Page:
Haitian Journalists Discuss U.S. Elections During November Visit to University of Georgia

Seventeen Haitian journalists visited the University of Georgia in early November to meet with journalism students and faculty and to discuss, among other topics, the U.S. presidential elections, still without a declared winner at the time.

The journalists came to Henry W. Grady College of Journalism at the University of Georgia to learn about journalism education in the United States and to find American experts who can help them in their battle for a free press in their home country. The visit was supported by the U.S. Department of State.

The Cox Center served as hosts for the Haitians while they were at the Grady College. Cox Center Program Coordinator Kornelia Probst-Mackowiak organized the program for their visit.

Dr. Kent Middleton, head of the Department of Journalism in the Grady College, talked with the group about the press system in the United States and about how the Grady College prepares students for careers in journalism, telecommunications, advertising and public relations.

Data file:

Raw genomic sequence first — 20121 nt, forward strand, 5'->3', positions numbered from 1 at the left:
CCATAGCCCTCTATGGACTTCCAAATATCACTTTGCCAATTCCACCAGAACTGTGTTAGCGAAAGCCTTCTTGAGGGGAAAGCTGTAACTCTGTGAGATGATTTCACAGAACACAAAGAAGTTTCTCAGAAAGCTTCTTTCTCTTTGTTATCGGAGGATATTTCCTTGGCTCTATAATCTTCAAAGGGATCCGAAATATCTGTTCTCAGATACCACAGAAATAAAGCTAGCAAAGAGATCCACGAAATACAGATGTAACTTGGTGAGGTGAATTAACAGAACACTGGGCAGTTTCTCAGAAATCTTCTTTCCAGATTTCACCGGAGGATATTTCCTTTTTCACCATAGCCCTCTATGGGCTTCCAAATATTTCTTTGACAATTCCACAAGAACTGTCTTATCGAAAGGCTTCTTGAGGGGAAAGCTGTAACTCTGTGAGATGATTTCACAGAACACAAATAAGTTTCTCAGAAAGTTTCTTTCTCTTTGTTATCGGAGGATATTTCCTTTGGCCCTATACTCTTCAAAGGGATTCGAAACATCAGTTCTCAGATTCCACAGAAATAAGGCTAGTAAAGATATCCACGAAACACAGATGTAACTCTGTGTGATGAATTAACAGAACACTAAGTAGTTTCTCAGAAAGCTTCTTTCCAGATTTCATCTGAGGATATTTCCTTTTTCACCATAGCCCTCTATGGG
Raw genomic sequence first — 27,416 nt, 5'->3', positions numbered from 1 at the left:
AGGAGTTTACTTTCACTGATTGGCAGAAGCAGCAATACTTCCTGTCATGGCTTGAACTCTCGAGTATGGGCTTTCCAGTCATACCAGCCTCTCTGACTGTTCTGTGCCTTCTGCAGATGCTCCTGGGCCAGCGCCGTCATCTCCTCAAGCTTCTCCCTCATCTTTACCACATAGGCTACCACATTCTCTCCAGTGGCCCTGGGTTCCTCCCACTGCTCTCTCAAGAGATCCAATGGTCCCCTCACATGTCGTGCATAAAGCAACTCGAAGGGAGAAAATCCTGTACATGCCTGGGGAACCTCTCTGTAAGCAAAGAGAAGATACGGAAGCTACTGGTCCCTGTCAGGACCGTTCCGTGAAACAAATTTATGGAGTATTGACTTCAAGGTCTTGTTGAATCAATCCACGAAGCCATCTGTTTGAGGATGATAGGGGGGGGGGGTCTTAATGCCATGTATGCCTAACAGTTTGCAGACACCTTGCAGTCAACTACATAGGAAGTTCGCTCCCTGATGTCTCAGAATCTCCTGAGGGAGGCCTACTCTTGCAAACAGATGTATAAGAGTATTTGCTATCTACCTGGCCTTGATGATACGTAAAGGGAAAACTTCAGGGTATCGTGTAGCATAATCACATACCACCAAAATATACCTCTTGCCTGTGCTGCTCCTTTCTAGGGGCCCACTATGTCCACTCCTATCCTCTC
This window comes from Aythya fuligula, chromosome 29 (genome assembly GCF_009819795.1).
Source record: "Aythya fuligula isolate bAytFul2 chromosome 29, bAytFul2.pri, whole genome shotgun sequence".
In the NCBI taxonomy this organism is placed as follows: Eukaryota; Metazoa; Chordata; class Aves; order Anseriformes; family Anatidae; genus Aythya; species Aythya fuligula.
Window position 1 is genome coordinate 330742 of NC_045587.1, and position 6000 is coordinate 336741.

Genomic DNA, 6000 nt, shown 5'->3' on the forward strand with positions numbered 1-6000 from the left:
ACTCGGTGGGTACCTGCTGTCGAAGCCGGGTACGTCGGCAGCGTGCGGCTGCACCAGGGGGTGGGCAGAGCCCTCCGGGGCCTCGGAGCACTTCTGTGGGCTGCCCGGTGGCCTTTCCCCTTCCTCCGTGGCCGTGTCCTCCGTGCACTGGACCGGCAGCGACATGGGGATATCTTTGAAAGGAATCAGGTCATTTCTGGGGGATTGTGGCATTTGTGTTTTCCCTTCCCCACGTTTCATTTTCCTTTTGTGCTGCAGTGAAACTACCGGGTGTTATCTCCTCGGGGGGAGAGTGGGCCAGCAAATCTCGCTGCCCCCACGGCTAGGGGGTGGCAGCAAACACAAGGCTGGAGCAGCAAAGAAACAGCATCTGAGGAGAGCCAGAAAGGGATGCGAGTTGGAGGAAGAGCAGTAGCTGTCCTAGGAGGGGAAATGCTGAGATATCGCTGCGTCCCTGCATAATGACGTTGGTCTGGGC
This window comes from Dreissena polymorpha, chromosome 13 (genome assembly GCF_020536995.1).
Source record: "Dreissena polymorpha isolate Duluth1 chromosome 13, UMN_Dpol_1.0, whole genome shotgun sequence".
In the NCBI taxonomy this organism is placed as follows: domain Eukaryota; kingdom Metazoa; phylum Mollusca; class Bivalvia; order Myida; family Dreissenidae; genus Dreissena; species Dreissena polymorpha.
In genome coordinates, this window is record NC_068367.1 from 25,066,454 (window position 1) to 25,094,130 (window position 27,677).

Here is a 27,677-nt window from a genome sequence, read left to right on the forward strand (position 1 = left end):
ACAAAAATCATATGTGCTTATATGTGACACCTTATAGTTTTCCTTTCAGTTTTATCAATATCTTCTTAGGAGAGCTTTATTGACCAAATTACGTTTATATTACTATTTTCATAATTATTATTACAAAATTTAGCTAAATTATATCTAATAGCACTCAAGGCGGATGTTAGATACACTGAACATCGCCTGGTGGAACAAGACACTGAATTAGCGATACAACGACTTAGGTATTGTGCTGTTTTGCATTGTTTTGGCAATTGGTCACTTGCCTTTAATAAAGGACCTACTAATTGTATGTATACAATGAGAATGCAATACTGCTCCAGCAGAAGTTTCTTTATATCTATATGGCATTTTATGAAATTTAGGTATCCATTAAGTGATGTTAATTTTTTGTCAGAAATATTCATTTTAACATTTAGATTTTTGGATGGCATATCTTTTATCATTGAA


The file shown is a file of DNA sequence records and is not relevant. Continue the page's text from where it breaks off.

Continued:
Most of the discussion during the meeting with Dr. Middleton centered around the muddled outcome of the just-completed U.S. presidential election. The Haitian journalists questioned the way television covered the election, pronouncing Al Gore and then George W. Bush the winner before the final count was completed.

"The networks were objective in their coverage of Bush and Gore," Dr. Middleton said. "But broadcasters made a big mistaking reporting that Gore won Florida just after the polls closed. The electronic media should have been more careful reporting the results in a state everyone knew would be critical to the outcome of the election."

The journalists visited the International Mass Communication class taught by Dr. Leara Rhodes, a specialist on Haiti and the Caribbean. The students asked about the media in Haiti and about the political unrest that has plagued the country in recent years.

The Haitians also toured the facilities of the Grady College and met with Professor David Hazinski, who explained how students produce the Newsource 15 cable news program. Students were completing a news show during the tour.

Most of those in the group work as radio journalists in Haiti.

"I'm sorry I did not have a chance to meet with this group," said Dr. Lee B. Becker, Cox Center Director who was in Washington during the visit. "I'm pleased that they included us in their U.S. visit and thank my colleagues for meeting with them."